“Soup’s on!” is an old saying that’s often used at meal time.
But, in many families, children don’t show interest in the how the soup – or any other dish – gets from the kitchen to the dinner plate.
Flint’s Talicia “Chef Telly” Campbell says getting children interested in cooking and testing recipes begins with teaching them every day tasks that involve food preparation. Simple things like making their own after-school snacks or washing and cutting celery for the family meal are good ways to start, she adds
“It’s really about the upbringing in the household and the parent actually instilling that into the children,” she says. “It’s not something they’re usually going to gravitate to on their own.”
To give children the best, safest experiences in the kitchen, guidelines are recommended, including:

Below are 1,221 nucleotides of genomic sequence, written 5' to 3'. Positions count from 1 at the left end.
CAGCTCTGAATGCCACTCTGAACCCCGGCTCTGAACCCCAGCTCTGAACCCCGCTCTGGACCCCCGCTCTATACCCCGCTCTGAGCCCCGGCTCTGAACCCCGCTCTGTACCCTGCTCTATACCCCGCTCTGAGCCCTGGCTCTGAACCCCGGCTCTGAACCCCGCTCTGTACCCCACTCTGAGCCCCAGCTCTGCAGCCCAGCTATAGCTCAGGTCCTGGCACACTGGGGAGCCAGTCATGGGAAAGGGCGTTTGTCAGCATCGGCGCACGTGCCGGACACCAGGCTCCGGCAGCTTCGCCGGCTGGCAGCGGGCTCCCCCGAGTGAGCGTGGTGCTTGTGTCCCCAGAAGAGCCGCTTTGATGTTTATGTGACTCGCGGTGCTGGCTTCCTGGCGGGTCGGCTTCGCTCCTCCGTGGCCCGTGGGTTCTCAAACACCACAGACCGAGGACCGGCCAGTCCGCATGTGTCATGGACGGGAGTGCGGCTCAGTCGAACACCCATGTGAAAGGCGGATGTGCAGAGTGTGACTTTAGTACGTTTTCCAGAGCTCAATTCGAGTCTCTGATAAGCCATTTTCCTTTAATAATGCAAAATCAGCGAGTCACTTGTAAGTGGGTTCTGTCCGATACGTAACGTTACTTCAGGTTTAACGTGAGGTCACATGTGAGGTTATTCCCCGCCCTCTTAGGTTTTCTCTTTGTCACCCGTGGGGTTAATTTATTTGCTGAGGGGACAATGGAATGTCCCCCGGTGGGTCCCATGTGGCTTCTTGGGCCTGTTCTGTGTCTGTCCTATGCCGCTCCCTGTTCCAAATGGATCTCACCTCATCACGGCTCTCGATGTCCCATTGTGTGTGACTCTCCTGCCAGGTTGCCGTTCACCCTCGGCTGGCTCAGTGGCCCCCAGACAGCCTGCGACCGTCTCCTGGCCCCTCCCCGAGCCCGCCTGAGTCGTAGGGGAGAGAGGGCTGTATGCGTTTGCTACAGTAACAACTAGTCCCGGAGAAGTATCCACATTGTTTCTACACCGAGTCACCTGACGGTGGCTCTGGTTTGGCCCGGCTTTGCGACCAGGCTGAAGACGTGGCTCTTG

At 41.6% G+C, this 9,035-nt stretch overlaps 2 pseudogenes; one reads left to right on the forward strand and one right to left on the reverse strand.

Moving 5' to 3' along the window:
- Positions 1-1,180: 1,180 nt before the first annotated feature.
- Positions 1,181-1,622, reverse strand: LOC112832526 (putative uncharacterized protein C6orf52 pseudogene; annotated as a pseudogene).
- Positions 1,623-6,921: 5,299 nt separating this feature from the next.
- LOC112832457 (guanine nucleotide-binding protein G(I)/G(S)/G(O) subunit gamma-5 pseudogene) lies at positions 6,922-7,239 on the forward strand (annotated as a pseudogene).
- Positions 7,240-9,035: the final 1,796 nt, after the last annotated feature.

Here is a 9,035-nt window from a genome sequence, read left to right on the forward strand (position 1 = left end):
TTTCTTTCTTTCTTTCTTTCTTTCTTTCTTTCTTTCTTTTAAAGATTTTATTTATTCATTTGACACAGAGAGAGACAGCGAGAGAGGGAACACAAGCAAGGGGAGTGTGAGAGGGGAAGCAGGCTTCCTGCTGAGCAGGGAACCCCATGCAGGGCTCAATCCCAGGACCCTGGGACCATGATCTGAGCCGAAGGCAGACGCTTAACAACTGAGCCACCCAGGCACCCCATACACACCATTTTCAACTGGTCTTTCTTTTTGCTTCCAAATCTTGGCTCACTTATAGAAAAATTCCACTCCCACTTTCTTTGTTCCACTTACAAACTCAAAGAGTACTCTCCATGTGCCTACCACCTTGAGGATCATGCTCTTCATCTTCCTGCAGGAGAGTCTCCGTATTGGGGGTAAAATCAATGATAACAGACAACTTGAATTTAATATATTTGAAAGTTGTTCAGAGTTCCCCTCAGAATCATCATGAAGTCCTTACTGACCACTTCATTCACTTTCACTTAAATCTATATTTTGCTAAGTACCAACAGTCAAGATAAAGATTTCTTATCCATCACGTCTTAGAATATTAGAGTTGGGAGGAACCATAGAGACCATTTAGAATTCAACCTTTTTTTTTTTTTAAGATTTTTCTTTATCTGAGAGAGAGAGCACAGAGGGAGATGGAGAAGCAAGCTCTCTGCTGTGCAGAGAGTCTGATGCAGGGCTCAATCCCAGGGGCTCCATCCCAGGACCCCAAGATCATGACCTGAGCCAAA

- Demonstrate tasks like the proper way to measure ingredients, stir, cut and open cans.
- Avoid letting small children handle sharp or hot kitchen objects.
- Be careful when pouring or using the stove to keep children from hot splashes or splatters.
- Be sure an adult is present at all times during cooking demonstrations.
Simple recipes, like homemade soup, can be good starting points to help children become comfortable with cooking. Chef Telly, who caters throughout the city, makes a healthy stew recipe that she says is simple enough that a parent could introduce it to a child. Filled with stewed tomatoes, cabbage and other vegetables, it mainly involves chopping the cabbage and simply stirring together the ingredients.
Get started with this Tomato and Cabbage Soup, a “Michigan Harvest of the Month” recipe provided by the Michigan Fitness Foundation for families to create and enjoy together.
For more ideas they can use in their kitchens at home, Flint residents can visit Flint Farmers’ Market. The Crim Fitness Foundation demonstrates healthy recipes on Tuesdays during winter months and Tuesdays and Thursdays during summer months, according to scheduled market hours.